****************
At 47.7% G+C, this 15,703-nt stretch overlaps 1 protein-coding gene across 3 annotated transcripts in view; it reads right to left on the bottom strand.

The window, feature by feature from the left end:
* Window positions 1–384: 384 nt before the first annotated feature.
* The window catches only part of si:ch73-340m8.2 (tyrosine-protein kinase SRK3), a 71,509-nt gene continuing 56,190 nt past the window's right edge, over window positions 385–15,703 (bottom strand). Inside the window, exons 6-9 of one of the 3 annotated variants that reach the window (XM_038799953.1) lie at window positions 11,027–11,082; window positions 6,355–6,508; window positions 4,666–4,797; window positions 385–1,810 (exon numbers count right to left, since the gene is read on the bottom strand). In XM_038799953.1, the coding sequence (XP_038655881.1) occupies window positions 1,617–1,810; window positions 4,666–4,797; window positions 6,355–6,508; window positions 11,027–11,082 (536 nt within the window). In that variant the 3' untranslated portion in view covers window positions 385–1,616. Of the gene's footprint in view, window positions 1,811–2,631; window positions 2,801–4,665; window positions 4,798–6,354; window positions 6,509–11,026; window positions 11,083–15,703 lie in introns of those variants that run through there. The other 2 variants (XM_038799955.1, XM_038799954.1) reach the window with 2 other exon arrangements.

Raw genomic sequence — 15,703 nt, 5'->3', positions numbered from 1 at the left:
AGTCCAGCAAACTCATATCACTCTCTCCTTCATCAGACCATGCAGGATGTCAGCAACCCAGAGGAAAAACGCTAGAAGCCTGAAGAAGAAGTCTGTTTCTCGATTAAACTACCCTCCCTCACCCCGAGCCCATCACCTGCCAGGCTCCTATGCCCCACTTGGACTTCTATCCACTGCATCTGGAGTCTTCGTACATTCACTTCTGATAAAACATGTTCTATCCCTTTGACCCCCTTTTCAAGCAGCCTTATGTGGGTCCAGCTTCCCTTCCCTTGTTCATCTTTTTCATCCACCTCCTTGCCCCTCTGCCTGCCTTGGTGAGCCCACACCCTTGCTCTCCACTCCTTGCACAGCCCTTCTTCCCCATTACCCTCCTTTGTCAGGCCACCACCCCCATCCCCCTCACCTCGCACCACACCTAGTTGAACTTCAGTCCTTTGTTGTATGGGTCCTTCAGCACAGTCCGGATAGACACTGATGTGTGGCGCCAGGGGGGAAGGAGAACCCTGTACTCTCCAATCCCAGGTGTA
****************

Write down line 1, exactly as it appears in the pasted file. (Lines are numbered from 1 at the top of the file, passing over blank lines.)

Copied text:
At 47.7% G+C, this 15,703-nt stretch overlaps 1 protein-coding gene across 3 annotated transcripts in view; it reads right to left on the bottom strand.